Where is the future of AI in agriculture in Sri Lanka?

By March 14, 2020 No Comments
By Hatch Works

AI is bursting with possibility. Across the world, AI is improving the lives of citizens in multiple economic and social sectors such as healthcare, education, transport and so on. SLASSOM (Sri Lanka Association of Software and Services Companies) drafted the policy framework on AI in June 2019 to support the IT/BPM sector’s growth in AI. AI policy framework in Sri Lanka includes creating awareness about AI and its uses in different sectors such as agriculture, introducing regulations to maintain confidence, safety and the appropriate use of AI and equipping society on how to use it

In India, 175 farmers in Andra Pradesh were able to use AI to sow seeds in a test project that was initiated by Microsoft and ICRISAT

Similarly, in Xinjiang province in China, drones spray pesticides in cotton fields that are over 1544 square miles at once making the process time-efficient and resulting in higher output.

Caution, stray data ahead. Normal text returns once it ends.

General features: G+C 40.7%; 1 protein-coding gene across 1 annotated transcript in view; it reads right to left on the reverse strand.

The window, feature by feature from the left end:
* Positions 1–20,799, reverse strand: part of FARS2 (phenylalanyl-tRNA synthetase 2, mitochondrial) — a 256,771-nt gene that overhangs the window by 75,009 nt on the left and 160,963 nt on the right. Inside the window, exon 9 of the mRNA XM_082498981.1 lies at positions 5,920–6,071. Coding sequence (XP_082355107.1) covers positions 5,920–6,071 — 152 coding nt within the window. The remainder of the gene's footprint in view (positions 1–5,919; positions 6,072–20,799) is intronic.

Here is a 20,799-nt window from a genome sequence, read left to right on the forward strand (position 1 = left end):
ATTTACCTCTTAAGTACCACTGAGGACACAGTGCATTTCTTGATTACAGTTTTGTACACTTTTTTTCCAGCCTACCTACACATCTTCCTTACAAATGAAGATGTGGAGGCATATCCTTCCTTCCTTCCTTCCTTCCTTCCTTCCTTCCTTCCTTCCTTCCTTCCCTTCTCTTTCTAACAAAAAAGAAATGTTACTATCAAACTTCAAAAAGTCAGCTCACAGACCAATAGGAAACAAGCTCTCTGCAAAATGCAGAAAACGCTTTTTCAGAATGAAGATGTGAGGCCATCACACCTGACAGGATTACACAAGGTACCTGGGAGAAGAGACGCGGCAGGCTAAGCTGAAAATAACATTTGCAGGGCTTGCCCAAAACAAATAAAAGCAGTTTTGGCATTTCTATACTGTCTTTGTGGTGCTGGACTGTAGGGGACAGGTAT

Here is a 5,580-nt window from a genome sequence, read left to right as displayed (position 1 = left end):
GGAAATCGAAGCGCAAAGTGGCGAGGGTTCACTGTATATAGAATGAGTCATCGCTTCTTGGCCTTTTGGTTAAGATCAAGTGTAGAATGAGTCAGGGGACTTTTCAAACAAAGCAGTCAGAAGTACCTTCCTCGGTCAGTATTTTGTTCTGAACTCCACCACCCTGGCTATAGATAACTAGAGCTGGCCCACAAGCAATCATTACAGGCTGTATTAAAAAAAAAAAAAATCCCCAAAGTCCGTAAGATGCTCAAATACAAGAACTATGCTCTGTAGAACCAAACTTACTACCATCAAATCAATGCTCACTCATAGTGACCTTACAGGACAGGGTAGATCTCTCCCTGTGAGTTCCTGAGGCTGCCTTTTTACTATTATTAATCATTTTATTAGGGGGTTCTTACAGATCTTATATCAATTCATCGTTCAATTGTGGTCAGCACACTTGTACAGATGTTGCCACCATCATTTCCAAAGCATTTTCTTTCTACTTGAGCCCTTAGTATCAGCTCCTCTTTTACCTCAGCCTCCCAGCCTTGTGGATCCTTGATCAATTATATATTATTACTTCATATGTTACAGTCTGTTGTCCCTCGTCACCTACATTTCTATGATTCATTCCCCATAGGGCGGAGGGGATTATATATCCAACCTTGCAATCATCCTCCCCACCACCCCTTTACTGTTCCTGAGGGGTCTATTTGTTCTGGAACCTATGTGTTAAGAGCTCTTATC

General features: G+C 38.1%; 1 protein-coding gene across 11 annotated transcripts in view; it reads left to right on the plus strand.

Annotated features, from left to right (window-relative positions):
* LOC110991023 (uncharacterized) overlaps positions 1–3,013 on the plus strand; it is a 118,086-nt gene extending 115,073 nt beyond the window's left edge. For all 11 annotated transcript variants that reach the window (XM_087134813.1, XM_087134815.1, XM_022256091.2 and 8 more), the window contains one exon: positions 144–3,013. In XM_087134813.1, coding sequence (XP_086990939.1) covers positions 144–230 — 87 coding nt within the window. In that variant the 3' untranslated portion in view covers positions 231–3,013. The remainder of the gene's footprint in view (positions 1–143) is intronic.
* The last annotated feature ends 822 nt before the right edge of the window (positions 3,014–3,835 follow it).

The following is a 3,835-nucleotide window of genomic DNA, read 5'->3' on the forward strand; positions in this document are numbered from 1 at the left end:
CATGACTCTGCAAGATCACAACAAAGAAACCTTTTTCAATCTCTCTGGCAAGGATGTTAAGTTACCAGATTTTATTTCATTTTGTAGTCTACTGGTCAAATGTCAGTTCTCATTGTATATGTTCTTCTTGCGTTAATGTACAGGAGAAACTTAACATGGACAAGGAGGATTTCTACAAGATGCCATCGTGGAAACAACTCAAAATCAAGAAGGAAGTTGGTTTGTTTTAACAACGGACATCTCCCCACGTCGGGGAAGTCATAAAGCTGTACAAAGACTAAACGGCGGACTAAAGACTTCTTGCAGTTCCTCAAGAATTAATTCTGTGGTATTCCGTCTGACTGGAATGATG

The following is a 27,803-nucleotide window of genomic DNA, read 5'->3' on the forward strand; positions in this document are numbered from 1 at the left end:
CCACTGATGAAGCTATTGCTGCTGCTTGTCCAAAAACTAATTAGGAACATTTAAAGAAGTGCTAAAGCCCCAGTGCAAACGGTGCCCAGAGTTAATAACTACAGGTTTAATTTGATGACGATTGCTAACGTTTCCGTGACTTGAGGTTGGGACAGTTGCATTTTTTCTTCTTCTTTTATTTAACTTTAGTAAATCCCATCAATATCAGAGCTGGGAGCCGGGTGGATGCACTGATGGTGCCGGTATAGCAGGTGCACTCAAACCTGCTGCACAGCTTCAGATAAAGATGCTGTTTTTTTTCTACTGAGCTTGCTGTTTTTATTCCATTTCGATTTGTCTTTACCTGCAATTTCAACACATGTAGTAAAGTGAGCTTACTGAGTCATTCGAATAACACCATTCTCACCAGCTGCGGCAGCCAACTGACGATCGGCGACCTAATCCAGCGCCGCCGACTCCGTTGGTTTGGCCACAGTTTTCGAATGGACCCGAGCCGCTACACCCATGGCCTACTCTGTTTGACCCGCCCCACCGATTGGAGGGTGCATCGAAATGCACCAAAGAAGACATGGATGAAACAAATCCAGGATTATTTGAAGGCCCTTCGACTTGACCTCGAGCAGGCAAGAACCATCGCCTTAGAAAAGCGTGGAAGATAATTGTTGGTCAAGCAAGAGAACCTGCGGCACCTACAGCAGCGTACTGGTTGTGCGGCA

In Sri Lanka, Some of the areas that AI can add value are in yield forecasting, price indexing, authenticating the integrity of the value chain (such as tracing chemical intervention in the product lifestyle).

Compared with the rest of the world, Sri Lanka is far behind in using data science in agriculture. Speaking about the future “Agriculture depends a lot on many hardware solutions. Enabling software solutions such as AI requires that we already set up the necessary hardware solutions.

The Hatch Mentorship program and in-house accelerators such as GLX (Good Life Accelerator) carried out by Hatch Works and German Development Corporation (GIZ) are geared up to help startups who want to use technology in agriculture.

‘Wawamu’ is a case study of such startup, which builds hydroponic systems to grow plants, especially in urban settings that don’t have a lot of space.

These systems are built to take care of themselves which means the plants need to only have sunlight (the system ensures that the plant receives water and so on). The company’s ultimate aim is for everyone to be able to eat organic food no matter where they live.

Sri Lanka is an ideal testing base for to attract Global Technology which can then be launched to the rest of South Asia.